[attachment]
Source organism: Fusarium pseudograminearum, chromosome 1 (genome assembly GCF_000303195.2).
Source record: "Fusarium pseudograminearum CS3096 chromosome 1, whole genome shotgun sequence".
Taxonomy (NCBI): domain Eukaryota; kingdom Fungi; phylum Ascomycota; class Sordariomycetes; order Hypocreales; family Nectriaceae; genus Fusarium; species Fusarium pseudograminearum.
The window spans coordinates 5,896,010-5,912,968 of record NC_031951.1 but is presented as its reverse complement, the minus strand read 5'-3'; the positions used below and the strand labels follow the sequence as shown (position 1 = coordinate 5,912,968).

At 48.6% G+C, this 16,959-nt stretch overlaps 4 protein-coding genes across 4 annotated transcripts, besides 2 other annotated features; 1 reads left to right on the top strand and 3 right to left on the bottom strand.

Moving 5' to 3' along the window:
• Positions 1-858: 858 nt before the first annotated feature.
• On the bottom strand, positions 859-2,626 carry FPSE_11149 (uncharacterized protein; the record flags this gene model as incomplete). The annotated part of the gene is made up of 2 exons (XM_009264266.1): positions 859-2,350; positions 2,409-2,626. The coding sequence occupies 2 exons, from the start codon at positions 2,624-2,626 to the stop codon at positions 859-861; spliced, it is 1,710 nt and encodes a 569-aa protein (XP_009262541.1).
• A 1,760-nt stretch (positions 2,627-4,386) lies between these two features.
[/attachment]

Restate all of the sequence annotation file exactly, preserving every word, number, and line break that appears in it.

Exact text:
Source organism: Fusarium pseudograminearum, chromosome 1 (genome assembly GCF_000303195.2).
Source record: "Fusarium pseudograminearum CS3096 chromosome 1, whole genome shotgun sequence".
Taxonomy (NCBI): domain Eukaryota; kingdom Fungi; phylum Ascomycota; class Sordariomycetes; order Hypocreales; family Nectriaceae; genus Fusarium; species Fusarium pseudograminearum.
The window spans coordinates 5,896,010-5,912,968 of record NC_031951.1 but is presented as its reverse complement, the minus strand read 5'-3'; the positions used below and the strand labels follow the sequence as shown (position 1 = coordinate 5,912,968).

At 48.6% G+C, this 16,959-nt stretch overlaps 4 protein-coding genes across 4 annotated transcripts, besides 2 other annotated features; 1 reads left to right on the top strand and 3 right to left on the bottom strand.

Moving 5' to 3' along the window:
• Positions 1-858: 858 nt before the first annotated feature.
• On the bottom strand, positions 859-2,626 carry FPSE_11149 (uncharacterized protein; the record flags this gene model as incomplete). The annotated part of the gene is made up of 2 exons (XM_009264266.1): positions 859-2,350; positions 2,409-2,626. The coding sequence occupies 2 exons, from the start codon at positions 2,624-2,626 to the stop codon at positions 859-861; spliced, it is 1,710 nt and encodes a 569-aa protein (XP_009262541.1).
• A 1,760-nt stretch (positions 2,627-4,386) lies between these two features.